Sample (1) of 12% silicon (**Figure 5a** and **Figure 8**) exhibited medium size pipe and localized porosities in the centerline. The short freezing range of this alloy produced a simple constitutional super cooling resulted in cellular or light dendritic freezing mode for the eutectic layers or for the aluminum grains which contain the porosities in between. The pipe of this sample is smaller than that of sample (6) because the total contraction percentage of this alloy is 3.8%; also it is larger than that of sample (4) because the porosities here are localized in the centerline only.

**Simulation results**

**Aluminum - 12% Silicon**

**Figures 9-11** shows the distribution of the temperature gradient through (x-y) mid surface of samples (1, 2 and 3) respectively. The temperature gradients near the wall area are high due to rapid wall chilling.

**Figure 12** contains the values of the porosity length extensions in these samples in addition to the gradient values at the starting and ending points. The region of shrinkage coincides with the region of shallow temperature gradient (center line shrinkage). In fact, all of the shrinkage porosities were found within the region of calculated temperature gradient of lower than 1.3°C/cm. Therefore, 1.3°C/cm was tentatively taken as the critical value of shrinkage occurrence. The equivalence of these values at the two points for a one sample and between the three different dimensions samples gives a good support for this proposal. Niyama et al. [13] reports the values of the critical temperature gradient; 2 to 3°C/cm for the steel bars. The difference between Niyama values and ours is not surprising because the values must depend on casting type, alloy composition. Niyama did not take into account the change in thermal properties for liquid and solid. While Niyama’s criterion works well for low carbon steel that has very small difference between solid and liquid properties that makes its application by many nonferrous foundries is questionable because they have large diverge of thermal properties between solid and liquid metal.

**Aluminum - 7% silicon**

**Figure 5b** and **Figure 6** include photographs of the polished section of sample (4), which show a wide dispersed of shrinkage porosities through the sample section without any concentration in a specified region. **Figure 13** illustrates the distribution of the temperature gradient through the mid surface (x-y). It clarifies that; the shrinkage porosities distribution in this silicon concentration does not depend on this parameter values, and they cannot be predicted with this tool.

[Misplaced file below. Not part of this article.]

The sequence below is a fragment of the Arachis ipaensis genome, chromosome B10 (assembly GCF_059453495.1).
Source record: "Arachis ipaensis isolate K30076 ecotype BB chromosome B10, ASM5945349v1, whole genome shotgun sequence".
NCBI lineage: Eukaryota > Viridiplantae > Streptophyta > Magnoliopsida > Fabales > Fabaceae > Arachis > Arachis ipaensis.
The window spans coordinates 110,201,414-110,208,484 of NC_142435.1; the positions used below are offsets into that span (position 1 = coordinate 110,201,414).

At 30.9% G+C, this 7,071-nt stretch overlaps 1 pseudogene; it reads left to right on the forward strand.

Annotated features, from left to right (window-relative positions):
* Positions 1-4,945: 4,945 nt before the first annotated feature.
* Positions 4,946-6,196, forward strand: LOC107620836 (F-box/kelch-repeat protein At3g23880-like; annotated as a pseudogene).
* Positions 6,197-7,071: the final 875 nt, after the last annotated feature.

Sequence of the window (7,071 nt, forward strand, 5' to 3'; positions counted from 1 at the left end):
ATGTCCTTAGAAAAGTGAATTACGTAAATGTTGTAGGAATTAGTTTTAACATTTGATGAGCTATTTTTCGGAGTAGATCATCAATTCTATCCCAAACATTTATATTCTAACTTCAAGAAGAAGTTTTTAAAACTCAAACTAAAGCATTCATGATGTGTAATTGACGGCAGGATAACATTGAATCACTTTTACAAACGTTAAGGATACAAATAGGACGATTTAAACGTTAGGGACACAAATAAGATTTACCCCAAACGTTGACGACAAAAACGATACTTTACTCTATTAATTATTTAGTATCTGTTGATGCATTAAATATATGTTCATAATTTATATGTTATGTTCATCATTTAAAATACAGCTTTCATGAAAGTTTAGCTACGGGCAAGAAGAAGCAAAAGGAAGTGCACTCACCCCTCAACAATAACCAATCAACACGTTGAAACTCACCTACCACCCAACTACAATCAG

**Aluminum - 0.85% silicon**

**Figure 14** shows the distribution of the temperature gradient through the mid surface (x-y) for sample (5). Also, the gradient decreased for very low values and did not cause a development of porosities. Therefore, their solidification behavior resemble to the pure aluminum.

**The pure aluminum**

The first extension of the modeling is the evaluation of the temperature gradient over the mid surface (x-y) of the pure aluminum (sample 6) as in **Figure 15**. In general, the gradients are highest at the casting edges, but decrease with moving toward the casting center. These samples are free from the porosities in a different manner than steel, i.e. the development of the porosities depends on the decreasing of the temperature gradient under a critical value as the work of Niyama et al. [13]. Consequently, the development of the porosities in pure aluminum did not depend on the gradient values because the solidification front type (planar) has the predominant role in this manner and the gradient has no role.

The solidification time can be used in the cavities prediction .The appearance of a closed loop in the solidification time contours is the suitable criterion for this type of shrinkage. For checking the efficiency of the present simulation program with employing the solidification time criterion in prediction the cavities position, a rectangular sample designed to produce an internal cavity was tested (sample 7). **Figure 16** includes a comparison between the sliced sample (to identify the position of the real cavity) and a simulated graph of the solidus time contours over the same sliced surface. There is a good agreement between them that make this criterion a good tool in cavities prediction and a successful of the present computer program in the simulation function to predict the hot spot and consequently the cavity.

#### Conclusions

From the present work, the main conclusions can be summarized as:

1. The shrinkage porosities increase with increasing the Si content up to 7%, so at this peak, they spread in all cast regions and cannot be predicted.

2. The low Si and pure Al-alloys castings suffered from the shrinkage cavities defects only which can be predicted by mapping the solidus time contours.

3. The critical temperature gradient value of the shrinkage porosities development in the eutectic (Al-12%Si) alloys was 1.3°C/cm.

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Citation: Jabur AS, Kushnaw FM (2017) Casting Simulation and Prediction of Shrinkage Cavities. J Appl Computat Math 6: 371. DOI: 10.4172/2168-9679.1000371

Copyright: © 2017 Jabur AS, et al. This is an open-access article distributed under the terms of the Creative Commons Attribution License, which permits unrestricted use, distribution, and reproduction in any medium, provided the original author and source are credited.